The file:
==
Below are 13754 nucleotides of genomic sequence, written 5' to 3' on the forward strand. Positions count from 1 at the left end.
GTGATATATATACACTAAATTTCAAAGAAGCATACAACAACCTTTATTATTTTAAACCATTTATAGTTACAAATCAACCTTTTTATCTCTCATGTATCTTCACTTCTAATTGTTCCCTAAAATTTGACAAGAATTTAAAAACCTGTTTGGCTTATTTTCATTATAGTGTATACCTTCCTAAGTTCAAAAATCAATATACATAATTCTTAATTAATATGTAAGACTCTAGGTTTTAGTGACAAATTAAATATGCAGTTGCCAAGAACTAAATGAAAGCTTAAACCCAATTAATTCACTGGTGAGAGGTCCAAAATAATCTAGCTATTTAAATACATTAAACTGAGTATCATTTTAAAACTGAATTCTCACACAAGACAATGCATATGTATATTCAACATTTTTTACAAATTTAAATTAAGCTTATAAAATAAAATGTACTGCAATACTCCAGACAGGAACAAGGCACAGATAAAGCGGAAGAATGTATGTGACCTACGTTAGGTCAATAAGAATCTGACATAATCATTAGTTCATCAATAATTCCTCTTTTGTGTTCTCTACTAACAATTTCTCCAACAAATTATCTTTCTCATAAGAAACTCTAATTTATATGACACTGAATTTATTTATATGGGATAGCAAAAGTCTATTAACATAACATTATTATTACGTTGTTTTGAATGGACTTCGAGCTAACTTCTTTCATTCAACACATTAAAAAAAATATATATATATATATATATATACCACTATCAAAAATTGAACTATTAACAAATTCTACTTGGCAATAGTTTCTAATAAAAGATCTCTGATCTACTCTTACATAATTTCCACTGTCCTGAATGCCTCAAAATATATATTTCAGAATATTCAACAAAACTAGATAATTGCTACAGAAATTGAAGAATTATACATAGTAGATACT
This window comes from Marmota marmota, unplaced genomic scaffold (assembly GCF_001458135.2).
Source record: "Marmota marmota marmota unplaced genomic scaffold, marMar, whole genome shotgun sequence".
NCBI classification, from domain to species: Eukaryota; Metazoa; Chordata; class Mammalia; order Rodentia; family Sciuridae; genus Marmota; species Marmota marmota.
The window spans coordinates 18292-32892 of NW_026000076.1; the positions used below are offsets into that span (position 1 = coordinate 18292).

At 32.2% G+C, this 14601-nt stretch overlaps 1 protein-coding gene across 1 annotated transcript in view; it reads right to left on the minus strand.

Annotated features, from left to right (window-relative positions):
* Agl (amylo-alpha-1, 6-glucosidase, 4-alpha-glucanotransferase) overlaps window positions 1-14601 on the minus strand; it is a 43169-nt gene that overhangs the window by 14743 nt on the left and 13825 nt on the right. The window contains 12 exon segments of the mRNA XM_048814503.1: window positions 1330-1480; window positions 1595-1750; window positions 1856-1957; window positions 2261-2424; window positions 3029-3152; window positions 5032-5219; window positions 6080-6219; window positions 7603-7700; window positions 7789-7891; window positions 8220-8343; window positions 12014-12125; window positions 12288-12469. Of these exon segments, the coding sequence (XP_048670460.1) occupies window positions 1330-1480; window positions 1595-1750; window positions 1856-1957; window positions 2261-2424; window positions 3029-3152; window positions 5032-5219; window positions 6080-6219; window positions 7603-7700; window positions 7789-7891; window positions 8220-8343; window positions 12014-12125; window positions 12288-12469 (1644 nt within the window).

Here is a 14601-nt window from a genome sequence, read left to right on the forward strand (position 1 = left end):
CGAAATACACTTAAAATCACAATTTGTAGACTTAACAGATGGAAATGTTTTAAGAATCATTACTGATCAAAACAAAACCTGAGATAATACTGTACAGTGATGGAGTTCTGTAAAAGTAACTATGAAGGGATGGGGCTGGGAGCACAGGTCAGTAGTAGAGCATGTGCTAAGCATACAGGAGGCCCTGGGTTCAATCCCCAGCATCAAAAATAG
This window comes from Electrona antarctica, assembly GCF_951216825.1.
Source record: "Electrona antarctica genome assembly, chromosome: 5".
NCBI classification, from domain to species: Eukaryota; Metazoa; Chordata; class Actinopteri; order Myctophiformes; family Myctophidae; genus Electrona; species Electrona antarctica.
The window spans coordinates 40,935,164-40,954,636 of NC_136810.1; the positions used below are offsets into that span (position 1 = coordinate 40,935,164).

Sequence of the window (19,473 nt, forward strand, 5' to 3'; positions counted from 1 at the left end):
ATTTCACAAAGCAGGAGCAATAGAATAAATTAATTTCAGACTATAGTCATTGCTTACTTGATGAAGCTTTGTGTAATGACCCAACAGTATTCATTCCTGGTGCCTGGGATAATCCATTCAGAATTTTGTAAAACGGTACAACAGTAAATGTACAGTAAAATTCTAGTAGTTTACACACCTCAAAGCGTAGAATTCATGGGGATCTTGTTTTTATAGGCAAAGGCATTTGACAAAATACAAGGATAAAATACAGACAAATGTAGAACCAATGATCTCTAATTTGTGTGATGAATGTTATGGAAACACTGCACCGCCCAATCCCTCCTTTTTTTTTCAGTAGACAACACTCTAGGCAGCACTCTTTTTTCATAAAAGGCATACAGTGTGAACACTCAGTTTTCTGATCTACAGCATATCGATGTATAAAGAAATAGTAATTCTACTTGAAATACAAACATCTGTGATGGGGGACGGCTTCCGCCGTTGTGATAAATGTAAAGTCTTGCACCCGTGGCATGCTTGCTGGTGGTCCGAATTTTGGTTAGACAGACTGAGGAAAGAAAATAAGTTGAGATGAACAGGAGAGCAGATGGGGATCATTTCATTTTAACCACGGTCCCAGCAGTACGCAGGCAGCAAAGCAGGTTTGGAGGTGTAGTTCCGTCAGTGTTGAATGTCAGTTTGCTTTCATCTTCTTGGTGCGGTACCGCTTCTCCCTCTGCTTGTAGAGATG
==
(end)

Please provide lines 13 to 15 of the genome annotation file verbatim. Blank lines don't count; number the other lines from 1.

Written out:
Source record: "Electrona antarctica genome assembly, chromosome: 5".
NCBI classification, from domain to species: Eukaryota; Metazoa; Chordata; class Actinopteri; order Myctophiformes; family Myctophidae; genus Electrona; species Electrona antarctica.
The window spans coordinates 40,935,164-40,954,636 of NC_136810.1; the positions used below are offsets into that span (position 1 = coordinate 40,935,164).